Monday, July 28, 2014

Redirecting you to the new Catholic Schoolhouse website!

Redirecting you to the new Catholic Schoolhouse website!
Please visit us at:

Thank you!

Thursday, November 3, 2011

Challenge your older students with games!

A great game to play to reward your older students for studying at home is Jeopardy! Well, not completely...we have modified it somewhat to encourage participation from all, even the most timid, as well as give everyone a chance to answer.

Our game board looks like this.

Print the number cards, or make your own. This one was made from tag board and cardstock--I don't know if it will make it through the whole year. Maybe next year a cloth and laminate...Hmm the possibilities.

We begin with just questions from Week 1.

Then, each week new questions are added. A few old ones are left in so no one gets soft on review. Our group just started states and capitals, and they are going home to study hard!

I've uploaded the first quarter questions here so you don't have to type them up. I print them on cardstock so they last longer. I got fancy with the second quarter questions and color coded them by week. Here are the third quarter questions.

How do we play ? We begin by dividing the group into two teams. Each team member has a number. Team A player 1 goes first. If he gets the answer, his team gets the points. If he misses, his team mates have a chance, but only for half the points. Then Team B Player 1 picks a category. Same as before, either he gets it right for full points, or his team mates help for half points. Play continues with Team A Player 2.

This system works much better for us than "group" answers - you know how there's always one kid who knows them all and the others don't bother. "Buzzzing in"--well that will just drive a tutor batty making the judgement call. Our system also means everyone matters on the team, as no one can melt into the background. (We ditched the answer-is-a-question format. It just didn't seem to go that well with our memory work)

Remember, class time is limited, so keep the game moving quickly. There just isn't time to hum the whole Jeopary song while someone thinks! They either know the answer or they don't. We spend just 20 minutes and usually clear the board each week.

Rewarding the winners. How you chose to reward the winning team is up to you. We keep a running score for 3 weeks, then make new teams. Our rewards are usually saint medals, holy cards, or CANDY! Don't get carried away with prizes--the good feeling that comes with a good performance should be fostered as much as possible. And remember, in real life we lose sometimes. Encourage everyone to study, study, study!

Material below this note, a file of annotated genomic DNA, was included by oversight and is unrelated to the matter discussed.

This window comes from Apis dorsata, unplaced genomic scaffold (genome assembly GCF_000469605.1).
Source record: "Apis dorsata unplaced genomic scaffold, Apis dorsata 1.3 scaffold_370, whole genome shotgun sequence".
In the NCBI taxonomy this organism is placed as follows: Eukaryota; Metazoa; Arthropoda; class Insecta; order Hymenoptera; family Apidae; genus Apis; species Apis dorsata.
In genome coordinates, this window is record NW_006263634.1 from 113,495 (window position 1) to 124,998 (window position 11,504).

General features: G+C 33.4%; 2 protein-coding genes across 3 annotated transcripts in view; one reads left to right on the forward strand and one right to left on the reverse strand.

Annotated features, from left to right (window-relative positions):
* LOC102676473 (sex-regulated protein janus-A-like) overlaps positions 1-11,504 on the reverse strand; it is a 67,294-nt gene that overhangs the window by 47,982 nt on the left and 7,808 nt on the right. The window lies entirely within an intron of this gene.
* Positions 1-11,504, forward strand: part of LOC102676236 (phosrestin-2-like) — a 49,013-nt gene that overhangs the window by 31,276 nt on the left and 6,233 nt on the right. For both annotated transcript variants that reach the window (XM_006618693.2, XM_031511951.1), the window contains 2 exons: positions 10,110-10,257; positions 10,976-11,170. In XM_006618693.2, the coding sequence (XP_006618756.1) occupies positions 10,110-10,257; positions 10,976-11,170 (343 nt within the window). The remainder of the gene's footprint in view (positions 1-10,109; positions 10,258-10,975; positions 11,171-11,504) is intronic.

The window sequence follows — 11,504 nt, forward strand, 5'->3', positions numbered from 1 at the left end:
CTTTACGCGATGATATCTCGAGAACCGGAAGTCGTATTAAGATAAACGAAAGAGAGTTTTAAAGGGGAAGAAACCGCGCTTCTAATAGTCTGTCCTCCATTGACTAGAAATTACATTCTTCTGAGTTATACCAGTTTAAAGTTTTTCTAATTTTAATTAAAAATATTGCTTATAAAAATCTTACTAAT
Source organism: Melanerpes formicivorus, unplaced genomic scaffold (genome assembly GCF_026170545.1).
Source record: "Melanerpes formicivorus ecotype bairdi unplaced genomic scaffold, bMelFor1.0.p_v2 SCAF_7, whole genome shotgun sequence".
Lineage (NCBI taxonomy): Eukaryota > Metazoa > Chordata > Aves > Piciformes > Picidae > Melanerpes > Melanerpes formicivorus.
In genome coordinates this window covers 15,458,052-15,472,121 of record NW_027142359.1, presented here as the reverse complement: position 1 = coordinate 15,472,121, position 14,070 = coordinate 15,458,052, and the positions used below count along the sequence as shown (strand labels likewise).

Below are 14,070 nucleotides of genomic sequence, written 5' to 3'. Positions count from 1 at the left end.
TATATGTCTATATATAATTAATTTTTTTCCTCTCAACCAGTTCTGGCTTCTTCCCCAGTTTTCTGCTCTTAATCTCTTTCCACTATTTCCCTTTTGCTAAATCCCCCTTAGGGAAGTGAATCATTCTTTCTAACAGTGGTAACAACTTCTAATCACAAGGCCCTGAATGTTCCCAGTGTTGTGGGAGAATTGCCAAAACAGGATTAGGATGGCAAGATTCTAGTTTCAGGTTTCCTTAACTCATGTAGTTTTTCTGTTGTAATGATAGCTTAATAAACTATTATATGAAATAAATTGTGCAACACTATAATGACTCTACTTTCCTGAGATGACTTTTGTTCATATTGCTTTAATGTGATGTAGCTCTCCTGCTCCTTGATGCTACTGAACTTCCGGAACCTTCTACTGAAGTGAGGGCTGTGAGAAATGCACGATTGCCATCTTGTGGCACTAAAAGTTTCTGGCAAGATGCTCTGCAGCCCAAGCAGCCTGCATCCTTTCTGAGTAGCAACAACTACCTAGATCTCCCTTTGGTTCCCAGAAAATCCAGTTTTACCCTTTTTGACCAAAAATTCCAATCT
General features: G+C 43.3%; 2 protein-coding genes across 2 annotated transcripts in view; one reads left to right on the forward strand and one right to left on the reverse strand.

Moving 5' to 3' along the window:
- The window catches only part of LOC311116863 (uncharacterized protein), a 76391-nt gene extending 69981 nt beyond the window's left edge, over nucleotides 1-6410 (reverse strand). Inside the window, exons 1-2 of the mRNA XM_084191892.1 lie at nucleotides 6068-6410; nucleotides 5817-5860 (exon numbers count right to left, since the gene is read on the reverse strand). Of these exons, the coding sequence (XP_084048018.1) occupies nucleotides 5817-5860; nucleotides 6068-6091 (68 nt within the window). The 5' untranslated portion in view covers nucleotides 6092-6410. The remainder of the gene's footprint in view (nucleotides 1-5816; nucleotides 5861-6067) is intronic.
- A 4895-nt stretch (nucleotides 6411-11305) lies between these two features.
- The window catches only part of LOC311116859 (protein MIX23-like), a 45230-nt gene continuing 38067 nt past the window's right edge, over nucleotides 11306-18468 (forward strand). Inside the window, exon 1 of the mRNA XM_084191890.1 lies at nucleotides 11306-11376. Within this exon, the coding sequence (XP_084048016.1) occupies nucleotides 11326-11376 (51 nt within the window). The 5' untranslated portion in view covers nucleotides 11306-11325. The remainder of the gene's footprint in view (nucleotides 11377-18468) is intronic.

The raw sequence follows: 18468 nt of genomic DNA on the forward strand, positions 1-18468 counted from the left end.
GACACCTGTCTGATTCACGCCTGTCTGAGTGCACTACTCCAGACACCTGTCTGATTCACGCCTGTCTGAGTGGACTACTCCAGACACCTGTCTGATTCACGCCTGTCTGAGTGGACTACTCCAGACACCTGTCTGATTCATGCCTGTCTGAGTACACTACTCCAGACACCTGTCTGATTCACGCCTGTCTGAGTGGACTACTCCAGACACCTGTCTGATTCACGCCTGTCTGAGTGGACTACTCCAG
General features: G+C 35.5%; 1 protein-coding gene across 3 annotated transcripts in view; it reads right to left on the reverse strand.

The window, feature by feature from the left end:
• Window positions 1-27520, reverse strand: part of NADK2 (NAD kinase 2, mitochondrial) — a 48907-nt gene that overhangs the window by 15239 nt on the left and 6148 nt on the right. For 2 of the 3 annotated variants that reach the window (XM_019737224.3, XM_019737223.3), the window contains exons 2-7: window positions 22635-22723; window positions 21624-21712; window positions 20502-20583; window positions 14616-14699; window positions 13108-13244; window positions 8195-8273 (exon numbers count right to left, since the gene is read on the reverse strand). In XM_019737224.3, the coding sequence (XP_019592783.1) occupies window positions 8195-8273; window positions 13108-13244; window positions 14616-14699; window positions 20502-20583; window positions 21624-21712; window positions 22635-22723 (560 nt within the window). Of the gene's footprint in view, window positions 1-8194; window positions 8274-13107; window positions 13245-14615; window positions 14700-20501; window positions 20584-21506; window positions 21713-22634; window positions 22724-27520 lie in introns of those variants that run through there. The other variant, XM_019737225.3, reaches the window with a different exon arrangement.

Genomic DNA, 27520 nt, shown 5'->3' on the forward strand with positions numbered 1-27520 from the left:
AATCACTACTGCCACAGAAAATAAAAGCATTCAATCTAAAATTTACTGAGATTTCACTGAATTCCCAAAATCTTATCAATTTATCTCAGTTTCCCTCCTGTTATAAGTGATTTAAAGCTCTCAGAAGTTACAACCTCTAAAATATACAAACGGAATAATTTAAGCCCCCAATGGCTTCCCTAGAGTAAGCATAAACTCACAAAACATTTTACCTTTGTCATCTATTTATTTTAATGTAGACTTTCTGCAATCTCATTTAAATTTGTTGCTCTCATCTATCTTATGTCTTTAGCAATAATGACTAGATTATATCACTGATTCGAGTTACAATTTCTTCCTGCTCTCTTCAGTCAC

Monday, September 26, 2011

CSH - Becoming a Non-Profit Organization!

Catholic Schoolhouse (CSH) is in the process of becoming a formal non-profit organization. We strive to help "raise the bar" for homeschooling families by providing valuable peer interactions, academics, and enrichment for our homeschooled students.

This is exciting news as  encouraging and uniting Catholic homeschool families is truly our mission.  While we must all keep our lives properly balanced - God, family, others - we are working to optimize the CSH program by fine-tuning the grammar years, developing the dialectic and rhetoric programs, and striving to offer a useful and easy to navigate on-line community. 

In order to further our mission, there's a fee for CSH families to participate.  All money stays with the local program, except for a portion of the registration fee.  Three years of experience have really emphasized the importance of this.

To give some insight on our fee structure that requires an annual commitment, I'd like to share an experience with another homeschool group. This group charged a small fee to participate, but supplies were not included. Parents were solicited to bring snacks, art supplies, etc. each week. Next, we were requested to make donations to the facility. Volunteers rotated leaving the students with a new teacher each week. Then, the thank you gifts for volunteers began.  While this program sounded enriching and affordable, it didn't quite turn out as I had hoped. I felt that I was constantly being solicited for donations.